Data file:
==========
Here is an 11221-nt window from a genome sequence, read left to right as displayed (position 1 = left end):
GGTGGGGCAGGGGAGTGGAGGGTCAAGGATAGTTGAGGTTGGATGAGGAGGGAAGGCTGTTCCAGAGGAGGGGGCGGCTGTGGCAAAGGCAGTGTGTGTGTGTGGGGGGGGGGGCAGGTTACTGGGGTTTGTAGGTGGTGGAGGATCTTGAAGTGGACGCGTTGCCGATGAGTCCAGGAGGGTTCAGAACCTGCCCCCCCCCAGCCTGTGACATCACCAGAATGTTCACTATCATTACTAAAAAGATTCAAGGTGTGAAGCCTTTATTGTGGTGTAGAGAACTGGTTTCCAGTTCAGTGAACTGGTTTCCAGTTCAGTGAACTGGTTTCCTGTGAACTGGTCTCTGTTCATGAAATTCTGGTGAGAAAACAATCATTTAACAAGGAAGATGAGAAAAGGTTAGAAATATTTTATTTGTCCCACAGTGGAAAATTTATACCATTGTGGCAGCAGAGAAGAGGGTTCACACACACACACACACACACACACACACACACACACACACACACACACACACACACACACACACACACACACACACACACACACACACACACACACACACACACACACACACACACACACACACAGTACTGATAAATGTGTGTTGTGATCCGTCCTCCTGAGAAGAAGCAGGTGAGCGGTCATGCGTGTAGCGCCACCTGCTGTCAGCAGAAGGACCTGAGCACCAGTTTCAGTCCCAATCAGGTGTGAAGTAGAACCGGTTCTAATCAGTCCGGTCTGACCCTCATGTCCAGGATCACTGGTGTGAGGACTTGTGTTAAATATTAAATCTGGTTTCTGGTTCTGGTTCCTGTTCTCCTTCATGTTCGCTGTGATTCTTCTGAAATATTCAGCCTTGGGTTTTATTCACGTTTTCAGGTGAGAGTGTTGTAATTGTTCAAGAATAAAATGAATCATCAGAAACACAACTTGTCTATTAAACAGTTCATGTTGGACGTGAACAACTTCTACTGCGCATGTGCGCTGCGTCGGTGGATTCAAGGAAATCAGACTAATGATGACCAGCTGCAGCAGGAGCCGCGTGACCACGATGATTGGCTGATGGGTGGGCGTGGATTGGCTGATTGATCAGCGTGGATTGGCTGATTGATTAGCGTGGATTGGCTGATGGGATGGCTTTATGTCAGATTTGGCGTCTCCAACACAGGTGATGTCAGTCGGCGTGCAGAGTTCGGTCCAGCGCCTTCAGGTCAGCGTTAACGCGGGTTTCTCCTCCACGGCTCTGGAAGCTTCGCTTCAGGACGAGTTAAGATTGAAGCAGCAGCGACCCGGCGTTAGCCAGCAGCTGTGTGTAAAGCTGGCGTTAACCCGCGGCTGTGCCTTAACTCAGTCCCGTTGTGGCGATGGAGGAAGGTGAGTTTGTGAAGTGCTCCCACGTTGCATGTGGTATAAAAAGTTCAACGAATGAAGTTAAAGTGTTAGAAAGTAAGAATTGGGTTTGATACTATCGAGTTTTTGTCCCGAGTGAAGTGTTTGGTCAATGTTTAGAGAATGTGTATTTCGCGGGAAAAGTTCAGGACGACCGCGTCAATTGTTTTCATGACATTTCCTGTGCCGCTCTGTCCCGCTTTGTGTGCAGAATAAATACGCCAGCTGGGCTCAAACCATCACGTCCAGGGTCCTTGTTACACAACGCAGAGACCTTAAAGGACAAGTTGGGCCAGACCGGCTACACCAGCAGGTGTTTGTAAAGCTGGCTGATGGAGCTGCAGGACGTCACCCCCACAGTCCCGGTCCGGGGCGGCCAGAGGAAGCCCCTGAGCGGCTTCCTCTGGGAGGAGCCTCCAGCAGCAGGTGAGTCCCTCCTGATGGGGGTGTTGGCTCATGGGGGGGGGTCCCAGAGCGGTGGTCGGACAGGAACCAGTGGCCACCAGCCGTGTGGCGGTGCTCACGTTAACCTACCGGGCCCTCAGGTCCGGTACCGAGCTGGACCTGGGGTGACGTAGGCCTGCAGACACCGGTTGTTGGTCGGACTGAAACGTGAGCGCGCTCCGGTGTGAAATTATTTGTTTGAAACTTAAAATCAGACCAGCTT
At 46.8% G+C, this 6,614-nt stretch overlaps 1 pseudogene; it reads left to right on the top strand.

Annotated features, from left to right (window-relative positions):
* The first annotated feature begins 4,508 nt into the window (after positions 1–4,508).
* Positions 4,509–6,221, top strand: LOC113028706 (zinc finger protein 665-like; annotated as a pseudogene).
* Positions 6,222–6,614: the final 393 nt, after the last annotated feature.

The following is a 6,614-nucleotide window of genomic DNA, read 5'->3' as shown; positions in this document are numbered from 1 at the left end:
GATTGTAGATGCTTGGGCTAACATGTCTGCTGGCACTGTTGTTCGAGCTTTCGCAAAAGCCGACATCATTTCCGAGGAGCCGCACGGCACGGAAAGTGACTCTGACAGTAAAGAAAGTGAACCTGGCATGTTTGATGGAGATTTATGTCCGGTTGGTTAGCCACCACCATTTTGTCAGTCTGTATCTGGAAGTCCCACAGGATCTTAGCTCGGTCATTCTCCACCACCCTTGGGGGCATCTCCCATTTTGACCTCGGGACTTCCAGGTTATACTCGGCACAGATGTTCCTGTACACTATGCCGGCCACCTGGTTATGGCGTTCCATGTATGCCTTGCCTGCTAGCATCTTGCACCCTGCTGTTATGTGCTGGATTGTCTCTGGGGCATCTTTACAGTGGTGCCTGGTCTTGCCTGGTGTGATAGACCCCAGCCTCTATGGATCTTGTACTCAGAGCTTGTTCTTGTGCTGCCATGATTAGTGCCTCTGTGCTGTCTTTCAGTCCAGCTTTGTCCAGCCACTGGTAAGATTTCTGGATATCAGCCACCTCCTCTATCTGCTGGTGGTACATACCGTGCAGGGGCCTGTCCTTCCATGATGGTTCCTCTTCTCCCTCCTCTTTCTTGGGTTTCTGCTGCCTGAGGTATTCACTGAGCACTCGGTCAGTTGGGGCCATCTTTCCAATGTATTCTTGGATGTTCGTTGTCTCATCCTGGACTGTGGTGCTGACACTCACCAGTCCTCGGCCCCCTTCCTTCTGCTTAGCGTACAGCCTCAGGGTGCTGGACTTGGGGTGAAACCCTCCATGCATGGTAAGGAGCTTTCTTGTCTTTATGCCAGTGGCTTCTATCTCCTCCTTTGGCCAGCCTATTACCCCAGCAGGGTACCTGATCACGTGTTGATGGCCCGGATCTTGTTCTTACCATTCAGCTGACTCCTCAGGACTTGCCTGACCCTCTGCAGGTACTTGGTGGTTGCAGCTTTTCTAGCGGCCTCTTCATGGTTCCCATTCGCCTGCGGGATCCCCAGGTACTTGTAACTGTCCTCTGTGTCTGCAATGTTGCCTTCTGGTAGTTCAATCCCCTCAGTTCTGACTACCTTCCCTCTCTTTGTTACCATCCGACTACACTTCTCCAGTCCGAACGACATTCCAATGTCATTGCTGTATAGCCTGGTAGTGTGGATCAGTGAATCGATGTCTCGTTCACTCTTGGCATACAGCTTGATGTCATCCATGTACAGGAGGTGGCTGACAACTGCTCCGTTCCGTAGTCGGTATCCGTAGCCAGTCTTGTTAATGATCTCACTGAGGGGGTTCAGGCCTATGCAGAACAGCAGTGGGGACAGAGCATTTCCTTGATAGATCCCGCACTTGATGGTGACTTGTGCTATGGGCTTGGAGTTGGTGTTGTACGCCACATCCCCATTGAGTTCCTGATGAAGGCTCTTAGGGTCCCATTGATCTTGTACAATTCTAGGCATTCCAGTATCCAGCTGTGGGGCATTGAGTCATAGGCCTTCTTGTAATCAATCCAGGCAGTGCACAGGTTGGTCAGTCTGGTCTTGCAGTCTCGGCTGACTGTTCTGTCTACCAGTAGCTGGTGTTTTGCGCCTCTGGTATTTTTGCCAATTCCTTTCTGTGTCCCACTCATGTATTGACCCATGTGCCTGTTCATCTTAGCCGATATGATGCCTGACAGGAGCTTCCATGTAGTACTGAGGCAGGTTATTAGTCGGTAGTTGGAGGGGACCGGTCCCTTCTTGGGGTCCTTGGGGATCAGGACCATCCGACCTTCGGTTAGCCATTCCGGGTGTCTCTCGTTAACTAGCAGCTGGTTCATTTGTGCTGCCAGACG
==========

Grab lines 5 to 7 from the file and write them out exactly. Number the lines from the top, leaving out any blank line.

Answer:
* The first annotated feature begins 4,508 nt into the window (after positions 1–4,508).
* Positions 4,509–6,221, top strand: LOC113028706 (zinc finger protein 665-like; annotated as a pseudogene).
* Positions 6,222–6,614: the final 393 nt, after the last annotated feature.